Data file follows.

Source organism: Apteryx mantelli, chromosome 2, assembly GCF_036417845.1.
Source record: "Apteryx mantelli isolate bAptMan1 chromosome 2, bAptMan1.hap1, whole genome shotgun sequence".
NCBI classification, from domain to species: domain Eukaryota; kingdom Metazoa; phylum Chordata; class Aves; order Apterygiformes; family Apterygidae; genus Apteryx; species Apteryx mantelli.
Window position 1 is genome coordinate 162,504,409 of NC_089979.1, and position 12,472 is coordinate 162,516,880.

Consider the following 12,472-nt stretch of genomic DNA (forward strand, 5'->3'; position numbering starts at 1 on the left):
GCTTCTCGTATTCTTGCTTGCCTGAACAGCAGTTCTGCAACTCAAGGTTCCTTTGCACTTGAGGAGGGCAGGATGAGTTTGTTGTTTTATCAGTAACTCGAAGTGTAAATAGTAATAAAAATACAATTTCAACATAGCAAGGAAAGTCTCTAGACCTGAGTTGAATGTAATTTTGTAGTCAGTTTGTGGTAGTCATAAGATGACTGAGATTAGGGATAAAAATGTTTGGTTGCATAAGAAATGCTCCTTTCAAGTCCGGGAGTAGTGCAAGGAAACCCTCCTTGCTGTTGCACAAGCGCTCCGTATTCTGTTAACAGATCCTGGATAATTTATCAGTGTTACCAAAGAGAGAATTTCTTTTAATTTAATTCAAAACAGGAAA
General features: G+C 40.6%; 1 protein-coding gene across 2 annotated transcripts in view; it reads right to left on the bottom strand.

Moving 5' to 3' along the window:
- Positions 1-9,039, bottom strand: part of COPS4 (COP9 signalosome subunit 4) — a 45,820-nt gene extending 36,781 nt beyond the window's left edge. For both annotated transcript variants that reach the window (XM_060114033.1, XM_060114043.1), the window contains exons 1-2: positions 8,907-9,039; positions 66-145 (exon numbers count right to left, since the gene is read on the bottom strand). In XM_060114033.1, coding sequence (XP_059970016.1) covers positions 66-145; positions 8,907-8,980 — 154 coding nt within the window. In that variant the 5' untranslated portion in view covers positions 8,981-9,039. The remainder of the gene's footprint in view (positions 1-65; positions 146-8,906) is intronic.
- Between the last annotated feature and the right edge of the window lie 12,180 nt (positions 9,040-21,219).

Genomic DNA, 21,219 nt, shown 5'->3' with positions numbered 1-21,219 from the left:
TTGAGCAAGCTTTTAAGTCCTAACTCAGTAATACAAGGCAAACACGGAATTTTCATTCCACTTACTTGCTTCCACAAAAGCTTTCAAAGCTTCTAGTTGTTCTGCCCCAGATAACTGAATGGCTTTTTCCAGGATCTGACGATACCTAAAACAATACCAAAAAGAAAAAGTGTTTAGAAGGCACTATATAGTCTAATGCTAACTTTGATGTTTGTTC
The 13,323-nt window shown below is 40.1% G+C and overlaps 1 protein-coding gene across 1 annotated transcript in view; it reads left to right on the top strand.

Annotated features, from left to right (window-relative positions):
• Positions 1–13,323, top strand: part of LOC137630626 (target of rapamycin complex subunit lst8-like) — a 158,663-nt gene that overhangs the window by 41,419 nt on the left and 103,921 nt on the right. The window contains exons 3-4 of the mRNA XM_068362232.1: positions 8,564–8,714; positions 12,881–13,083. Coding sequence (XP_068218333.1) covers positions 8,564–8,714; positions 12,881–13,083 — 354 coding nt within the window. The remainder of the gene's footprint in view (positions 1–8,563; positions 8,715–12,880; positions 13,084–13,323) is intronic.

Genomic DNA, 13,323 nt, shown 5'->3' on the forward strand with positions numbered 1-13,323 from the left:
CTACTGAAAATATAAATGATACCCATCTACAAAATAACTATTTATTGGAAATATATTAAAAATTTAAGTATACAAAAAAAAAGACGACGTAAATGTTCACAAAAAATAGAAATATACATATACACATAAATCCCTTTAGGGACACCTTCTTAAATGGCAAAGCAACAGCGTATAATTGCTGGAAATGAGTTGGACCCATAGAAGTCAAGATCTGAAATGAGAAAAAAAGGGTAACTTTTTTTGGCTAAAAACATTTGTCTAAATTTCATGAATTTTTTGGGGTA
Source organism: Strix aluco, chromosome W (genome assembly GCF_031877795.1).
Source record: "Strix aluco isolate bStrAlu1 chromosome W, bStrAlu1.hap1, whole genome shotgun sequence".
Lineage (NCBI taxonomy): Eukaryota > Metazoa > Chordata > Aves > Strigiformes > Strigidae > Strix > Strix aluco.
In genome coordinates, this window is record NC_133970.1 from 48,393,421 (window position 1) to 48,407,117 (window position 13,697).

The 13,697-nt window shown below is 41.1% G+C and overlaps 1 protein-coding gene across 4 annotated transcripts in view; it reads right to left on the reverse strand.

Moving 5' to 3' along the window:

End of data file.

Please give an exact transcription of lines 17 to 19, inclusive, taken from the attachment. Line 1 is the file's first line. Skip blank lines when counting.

CTACTGAAAATATAAATGATACCCATCTACAAAATAACTATTTATTGGAAATATATTAAAAATTTAAGTATACAAAAAAAAAGACGACGTAAATGTTCACAAAAAATAGAAATATACATATACACATAAATCCCTTTAGGGACACCTTCTTAAATGGCAAAGCAACAGCGTATAATTGCTGGAAATGAGTTGGACCCATAGAAGTCAAGATCTGAAATGAGAAAAAAAGGGTAACTTTTTTTGGCTAAAAACATTTGTCTAAATTTCATGAATTTTTTGGGGTA
Source organism: Strix aluco, chromosome W (genome assembly GCF_031877795.1).
Source record: "Strix aluco isolate bStrAlu1 chromosome W, bStrAlu1.hap1, whole genome shotgun sequence".